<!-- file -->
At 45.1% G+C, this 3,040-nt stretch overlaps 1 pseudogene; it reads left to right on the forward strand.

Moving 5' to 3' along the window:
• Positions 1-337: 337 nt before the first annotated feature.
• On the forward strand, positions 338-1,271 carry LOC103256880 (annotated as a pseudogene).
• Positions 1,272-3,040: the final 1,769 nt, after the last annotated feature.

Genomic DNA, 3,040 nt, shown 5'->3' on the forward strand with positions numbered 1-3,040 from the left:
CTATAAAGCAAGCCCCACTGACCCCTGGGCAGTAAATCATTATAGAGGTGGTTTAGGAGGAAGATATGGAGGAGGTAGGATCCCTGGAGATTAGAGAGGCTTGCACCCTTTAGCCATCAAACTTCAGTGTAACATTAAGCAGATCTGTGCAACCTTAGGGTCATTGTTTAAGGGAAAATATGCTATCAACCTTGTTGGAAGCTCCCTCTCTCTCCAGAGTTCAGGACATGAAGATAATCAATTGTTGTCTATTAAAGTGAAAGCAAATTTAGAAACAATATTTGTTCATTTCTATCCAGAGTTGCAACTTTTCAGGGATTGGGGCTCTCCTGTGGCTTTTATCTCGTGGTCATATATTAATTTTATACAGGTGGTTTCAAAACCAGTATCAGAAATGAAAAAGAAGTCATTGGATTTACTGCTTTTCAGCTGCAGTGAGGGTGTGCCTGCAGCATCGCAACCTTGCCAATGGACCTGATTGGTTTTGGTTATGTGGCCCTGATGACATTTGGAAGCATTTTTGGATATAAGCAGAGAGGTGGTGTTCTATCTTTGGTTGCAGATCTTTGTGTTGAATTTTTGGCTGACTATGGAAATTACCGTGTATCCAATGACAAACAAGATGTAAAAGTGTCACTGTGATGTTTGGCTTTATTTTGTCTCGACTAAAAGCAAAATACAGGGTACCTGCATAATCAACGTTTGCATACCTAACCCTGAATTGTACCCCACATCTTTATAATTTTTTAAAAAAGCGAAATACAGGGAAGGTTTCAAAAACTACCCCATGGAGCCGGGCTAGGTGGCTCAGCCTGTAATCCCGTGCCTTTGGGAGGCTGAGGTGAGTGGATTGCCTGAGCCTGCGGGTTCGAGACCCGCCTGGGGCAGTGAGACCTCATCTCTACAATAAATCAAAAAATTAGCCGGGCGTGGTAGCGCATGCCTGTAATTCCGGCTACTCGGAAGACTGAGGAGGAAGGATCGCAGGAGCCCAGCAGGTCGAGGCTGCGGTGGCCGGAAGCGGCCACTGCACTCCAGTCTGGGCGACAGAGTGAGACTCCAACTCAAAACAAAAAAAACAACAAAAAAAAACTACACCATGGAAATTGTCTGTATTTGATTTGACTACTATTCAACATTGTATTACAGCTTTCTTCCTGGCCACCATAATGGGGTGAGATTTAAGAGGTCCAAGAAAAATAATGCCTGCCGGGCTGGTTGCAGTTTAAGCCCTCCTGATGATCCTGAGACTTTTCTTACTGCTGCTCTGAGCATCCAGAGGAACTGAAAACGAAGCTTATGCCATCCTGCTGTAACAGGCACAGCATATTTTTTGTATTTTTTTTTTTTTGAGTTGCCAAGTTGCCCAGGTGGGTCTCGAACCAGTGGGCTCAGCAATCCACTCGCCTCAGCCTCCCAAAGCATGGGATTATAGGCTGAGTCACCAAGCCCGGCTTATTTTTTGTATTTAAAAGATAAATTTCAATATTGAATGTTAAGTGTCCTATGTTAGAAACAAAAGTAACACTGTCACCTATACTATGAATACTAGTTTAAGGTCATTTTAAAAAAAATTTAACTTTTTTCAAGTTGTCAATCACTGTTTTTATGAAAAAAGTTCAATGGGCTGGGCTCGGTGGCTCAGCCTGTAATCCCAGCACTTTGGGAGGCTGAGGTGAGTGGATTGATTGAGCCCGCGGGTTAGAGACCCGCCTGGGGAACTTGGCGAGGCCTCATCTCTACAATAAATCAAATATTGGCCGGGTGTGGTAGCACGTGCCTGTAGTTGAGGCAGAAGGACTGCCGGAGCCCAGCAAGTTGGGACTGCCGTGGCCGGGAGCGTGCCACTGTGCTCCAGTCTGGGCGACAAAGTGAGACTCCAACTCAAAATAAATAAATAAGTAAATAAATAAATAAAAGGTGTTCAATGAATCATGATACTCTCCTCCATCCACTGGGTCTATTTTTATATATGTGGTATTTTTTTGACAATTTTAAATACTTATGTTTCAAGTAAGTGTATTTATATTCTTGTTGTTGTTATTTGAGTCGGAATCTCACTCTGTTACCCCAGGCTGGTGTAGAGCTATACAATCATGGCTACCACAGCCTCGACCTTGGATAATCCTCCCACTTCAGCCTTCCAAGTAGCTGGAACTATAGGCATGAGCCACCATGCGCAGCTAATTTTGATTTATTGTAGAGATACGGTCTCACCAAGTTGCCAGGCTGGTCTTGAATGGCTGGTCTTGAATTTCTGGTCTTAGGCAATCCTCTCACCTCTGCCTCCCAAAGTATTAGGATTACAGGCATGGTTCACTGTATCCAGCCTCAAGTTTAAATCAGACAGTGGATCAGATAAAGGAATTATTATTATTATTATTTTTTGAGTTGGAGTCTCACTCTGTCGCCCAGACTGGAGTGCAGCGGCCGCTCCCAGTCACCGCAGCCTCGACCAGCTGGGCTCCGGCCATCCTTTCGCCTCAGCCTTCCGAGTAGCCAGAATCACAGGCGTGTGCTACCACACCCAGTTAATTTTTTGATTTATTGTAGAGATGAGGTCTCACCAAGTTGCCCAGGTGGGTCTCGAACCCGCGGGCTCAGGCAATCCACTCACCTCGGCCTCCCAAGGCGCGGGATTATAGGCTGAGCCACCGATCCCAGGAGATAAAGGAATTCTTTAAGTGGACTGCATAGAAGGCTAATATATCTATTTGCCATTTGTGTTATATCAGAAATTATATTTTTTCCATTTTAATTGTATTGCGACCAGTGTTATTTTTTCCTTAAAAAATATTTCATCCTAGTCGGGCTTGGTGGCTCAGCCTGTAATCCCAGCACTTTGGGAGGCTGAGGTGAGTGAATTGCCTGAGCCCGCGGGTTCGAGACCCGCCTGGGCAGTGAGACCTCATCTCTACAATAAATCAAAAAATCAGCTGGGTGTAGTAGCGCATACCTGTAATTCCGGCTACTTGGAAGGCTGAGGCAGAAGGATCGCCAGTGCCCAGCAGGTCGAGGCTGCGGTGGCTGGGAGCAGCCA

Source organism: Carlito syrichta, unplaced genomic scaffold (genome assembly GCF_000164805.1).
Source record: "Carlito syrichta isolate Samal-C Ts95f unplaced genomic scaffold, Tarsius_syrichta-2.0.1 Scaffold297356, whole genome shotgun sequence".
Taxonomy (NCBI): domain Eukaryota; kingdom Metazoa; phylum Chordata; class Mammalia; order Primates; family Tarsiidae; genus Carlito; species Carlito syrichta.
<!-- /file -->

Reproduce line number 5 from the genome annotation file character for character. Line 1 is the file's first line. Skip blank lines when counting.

• Positions 1,272-3,040: the final 1,769 nt, after the last annotated feature.